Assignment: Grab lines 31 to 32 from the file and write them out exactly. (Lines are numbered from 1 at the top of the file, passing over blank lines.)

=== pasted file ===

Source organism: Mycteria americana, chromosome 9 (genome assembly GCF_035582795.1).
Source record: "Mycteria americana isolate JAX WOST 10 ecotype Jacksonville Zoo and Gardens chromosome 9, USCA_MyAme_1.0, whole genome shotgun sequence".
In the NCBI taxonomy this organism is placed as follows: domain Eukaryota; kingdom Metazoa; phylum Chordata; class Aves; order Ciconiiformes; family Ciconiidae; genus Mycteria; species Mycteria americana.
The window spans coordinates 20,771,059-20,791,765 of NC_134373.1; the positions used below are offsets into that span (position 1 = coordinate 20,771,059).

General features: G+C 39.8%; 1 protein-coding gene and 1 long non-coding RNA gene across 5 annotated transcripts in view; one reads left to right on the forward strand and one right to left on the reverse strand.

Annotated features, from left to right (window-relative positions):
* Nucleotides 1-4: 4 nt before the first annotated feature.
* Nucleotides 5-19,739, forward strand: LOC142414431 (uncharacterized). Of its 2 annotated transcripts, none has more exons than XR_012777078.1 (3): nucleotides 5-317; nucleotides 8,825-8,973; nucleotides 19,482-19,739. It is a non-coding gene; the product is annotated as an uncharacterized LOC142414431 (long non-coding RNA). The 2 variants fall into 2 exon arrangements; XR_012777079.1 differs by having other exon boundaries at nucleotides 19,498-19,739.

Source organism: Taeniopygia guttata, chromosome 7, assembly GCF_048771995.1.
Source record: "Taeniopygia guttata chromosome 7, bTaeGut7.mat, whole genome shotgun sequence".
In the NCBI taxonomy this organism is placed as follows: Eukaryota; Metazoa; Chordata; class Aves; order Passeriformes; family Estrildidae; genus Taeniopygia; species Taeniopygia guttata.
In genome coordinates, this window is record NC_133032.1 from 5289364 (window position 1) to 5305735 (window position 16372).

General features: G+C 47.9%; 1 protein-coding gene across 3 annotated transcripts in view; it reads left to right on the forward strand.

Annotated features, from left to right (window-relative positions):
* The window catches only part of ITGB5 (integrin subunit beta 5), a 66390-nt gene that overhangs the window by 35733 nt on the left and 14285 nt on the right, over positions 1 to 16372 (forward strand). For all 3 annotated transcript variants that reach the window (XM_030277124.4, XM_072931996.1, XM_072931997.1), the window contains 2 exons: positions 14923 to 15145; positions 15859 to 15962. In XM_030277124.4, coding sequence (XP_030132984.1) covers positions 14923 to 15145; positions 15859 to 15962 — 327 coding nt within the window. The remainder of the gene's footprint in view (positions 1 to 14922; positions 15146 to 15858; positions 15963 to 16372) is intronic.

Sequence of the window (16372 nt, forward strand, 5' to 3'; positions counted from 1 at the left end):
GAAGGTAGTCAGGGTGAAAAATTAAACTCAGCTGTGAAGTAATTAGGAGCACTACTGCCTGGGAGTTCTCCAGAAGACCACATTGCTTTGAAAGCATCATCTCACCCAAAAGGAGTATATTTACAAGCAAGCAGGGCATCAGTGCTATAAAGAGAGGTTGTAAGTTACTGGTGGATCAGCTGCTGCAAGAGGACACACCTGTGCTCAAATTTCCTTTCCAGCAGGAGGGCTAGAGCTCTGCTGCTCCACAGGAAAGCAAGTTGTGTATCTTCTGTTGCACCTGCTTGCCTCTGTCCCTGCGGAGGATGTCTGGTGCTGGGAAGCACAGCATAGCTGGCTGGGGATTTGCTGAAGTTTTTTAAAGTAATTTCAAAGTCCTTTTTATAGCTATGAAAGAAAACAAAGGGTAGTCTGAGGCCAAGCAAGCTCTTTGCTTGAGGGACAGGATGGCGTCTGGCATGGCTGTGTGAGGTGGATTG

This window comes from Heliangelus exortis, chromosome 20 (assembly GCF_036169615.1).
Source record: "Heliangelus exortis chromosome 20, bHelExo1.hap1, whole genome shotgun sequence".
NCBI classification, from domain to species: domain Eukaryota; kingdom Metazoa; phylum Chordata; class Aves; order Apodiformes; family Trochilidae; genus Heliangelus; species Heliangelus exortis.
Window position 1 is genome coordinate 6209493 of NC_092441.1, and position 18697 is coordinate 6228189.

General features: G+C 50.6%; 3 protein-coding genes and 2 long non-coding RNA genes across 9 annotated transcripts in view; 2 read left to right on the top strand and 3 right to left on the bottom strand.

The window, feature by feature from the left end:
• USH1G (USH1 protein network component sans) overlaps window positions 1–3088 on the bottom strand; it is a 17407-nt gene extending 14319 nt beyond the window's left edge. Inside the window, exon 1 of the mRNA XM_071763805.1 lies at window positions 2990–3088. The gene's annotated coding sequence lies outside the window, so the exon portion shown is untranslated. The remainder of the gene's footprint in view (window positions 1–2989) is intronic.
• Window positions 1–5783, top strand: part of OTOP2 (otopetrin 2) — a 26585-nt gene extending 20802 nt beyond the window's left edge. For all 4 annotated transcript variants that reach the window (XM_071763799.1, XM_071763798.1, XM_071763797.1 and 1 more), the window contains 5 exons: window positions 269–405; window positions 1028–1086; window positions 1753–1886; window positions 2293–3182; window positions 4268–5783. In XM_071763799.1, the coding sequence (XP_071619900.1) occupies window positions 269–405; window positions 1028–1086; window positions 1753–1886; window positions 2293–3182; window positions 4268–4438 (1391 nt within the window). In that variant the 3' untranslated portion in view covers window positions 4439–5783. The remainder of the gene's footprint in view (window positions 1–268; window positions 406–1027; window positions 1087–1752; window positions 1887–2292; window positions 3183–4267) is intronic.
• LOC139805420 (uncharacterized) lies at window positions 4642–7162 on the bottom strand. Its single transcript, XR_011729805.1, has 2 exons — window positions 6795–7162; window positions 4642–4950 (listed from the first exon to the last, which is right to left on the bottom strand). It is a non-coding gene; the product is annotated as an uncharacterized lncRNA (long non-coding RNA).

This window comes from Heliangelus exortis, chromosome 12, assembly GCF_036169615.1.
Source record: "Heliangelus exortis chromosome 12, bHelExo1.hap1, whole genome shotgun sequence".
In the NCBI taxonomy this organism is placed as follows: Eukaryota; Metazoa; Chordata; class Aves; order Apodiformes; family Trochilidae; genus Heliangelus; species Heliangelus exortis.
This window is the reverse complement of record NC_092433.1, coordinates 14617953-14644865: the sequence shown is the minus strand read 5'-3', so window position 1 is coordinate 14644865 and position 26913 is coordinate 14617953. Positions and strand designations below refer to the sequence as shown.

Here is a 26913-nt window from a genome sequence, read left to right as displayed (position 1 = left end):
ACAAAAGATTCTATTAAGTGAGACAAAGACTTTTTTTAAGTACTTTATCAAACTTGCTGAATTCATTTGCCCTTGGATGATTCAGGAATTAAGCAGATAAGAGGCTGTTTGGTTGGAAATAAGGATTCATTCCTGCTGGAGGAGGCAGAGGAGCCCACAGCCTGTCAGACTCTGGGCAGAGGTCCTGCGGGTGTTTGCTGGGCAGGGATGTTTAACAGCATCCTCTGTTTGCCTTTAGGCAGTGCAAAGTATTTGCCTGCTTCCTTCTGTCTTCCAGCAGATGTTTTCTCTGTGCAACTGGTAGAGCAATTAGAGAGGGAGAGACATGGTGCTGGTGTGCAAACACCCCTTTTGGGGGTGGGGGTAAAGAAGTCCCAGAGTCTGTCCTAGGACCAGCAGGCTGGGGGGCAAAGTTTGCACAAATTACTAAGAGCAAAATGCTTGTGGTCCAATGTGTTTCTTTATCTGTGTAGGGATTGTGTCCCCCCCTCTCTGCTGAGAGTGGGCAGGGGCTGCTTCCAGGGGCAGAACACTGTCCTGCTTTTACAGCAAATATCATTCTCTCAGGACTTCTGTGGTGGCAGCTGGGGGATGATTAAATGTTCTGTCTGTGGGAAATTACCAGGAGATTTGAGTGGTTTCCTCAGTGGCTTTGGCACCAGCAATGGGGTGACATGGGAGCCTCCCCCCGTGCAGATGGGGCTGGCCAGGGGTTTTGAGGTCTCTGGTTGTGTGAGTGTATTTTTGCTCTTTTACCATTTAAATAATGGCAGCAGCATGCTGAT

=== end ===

Here is a 26913-nt window from a genome sequence, read left to right as displayed (position 1 = left end):
ACAAAAGATTCTATTAAGTGAGACAAAGACTTTTTTTAAGTACTTTATCAAACTTGCTGAATTCATTTGCCCTTGGATGATTCAGGAATTAAGCAGATAAGAGGCTGTTTGGTTGGAAATAAGGATTCATTCCTGCTGGAGGAGGCAGAGGAGCCCACAGCCTGTCAGACTCTGGGCAGAGGTCCTGCGGGTGTTTGCTGGGCAGGGATGTTTAACAGCATCCTCTGTTTGCCTTTAGGCAGTGCAAAGTATTTGCCTGCTTCCTTCTGTCTTCCAGCAGATGTTTTCTCTGTGCAACTGGTAGAGCAATTAGAGAGGGAGAGACATGGTGCTGGTGTGCAAACACCCCTTTTGGGGGTGGGGGTAAAGAAGTCCCAGAGTCTGTCCTAGGACCAGCAGGCTGGGGGGCAAAGTTTGCACAAATTACTAAGAGCAAAATGCTTGTGGTCCAATGTGTTTCTTTATCTGTGTAGGGATTGTGTCCCCCCCTCTCTGCTGAGAGTGGGCAGGGGCTGCTTCCAGGGGCAGAACACTGTCCTGCTTTTACAGCAAATATCATTCTCTCAGGACTTCTGTGGTGGCAGCTGGGGGATGATTAAATGTTCTGTCTGTGGGAAATTACCAGGAGATTTGAGTGGTTTCCTCAGTGGCTTTGGCACCAGCAATGGGGTGACATGGGAGCCTCCCCCCGTGCAGATGGGGCTGGCCAGGGGTTTTGAGGTCTCTGGTTGTGTGAGTGTATTTTTGCTCTTTTACCATTTAAATAATGGCAGCAGCATGCTGAT